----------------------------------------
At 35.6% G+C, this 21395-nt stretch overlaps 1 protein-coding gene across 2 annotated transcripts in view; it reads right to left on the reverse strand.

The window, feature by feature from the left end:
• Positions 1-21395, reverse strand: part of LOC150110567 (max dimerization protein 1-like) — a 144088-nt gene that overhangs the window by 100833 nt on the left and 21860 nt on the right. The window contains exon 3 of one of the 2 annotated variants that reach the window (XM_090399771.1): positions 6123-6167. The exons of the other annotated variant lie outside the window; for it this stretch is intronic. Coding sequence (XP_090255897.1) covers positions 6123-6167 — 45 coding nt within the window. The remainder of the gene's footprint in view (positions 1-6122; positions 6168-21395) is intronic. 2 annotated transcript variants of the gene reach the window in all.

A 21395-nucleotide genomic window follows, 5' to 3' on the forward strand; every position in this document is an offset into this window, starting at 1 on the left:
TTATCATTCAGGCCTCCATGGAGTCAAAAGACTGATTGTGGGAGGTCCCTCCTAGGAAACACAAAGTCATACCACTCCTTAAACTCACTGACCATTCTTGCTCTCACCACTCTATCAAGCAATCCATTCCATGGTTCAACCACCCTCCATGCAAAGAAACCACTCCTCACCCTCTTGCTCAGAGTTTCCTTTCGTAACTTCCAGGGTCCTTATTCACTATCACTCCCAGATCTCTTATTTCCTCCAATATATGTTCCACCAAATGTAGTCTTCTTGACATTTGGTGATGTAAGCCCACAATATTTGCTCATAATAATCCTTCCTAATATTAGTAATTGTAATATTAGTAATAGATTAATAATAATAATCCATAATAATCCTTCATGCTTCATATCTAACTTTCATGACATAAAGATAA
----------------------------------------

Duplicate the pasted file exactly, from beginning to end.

At 35.6% G+C, this 21395-nt stretch overlaps 1 protein-coding gene across 2 annotated transcripts in view; it reads right to left on the reverse strand.

The window, feature by feature from the left end:
• Positions 1-21395, reverse strand: part of LOC150110567 (max dimerization protein 1-like) — a 144088-nt gene that overhangs the window by 100833 nt on the left and 21860 nt on the right. The window contains exon 3 of one of the 2 annotated variants that reach the window (XM_090399771.1): positions 6123-6167. The exons of the other annotated variant lie outside the window; for it this stretch is intronic. Coding sequence (XP_090255897.1) covers positions 6123-6167 — 45 coding nt within the window. The remainder of the gene's footprint in view (positions 1-6122; positions 6168-21395) is intronic. 2 annotated transcript variants of the gene reach the window in all.

A 21395-nucleotide genomic window follows, 5' to 3' on the forward strand; every position in this document is an offset into this window, starting at 1 on the left:
TTATCATTCAGGCCTCCATGGAGTCAAAAGACTGATTGTGGGAGGTCCCTCCTAGGAAACACAAAGTCATACCACTCCTTAAACTCACTGACCATTCTTGCTCTCACCACTCTATCAAGCAATCCATTCCATGGTTCAACCACCCTCCATGCAAAGAAACCACTCCTCACCCTCTTGCTCAGAGTTTCCTTTCGTAACTTCCAGGGTCCTTATTCACTATCACTCCCAGATCTCTTATTTCCTCCAATATATGTTCCACCAAATGTAGTCTTCTTGACATTTGGTGATGTAAGCCCACAATATTTGCTCATAATAATCCTTCCTAATATTAGTAATTGTAATATTAGTAATAGATTAATAATAATAATCCATAATAATCCTTCATGCTTCATATCTAACTTTCATGACATAAAGATAA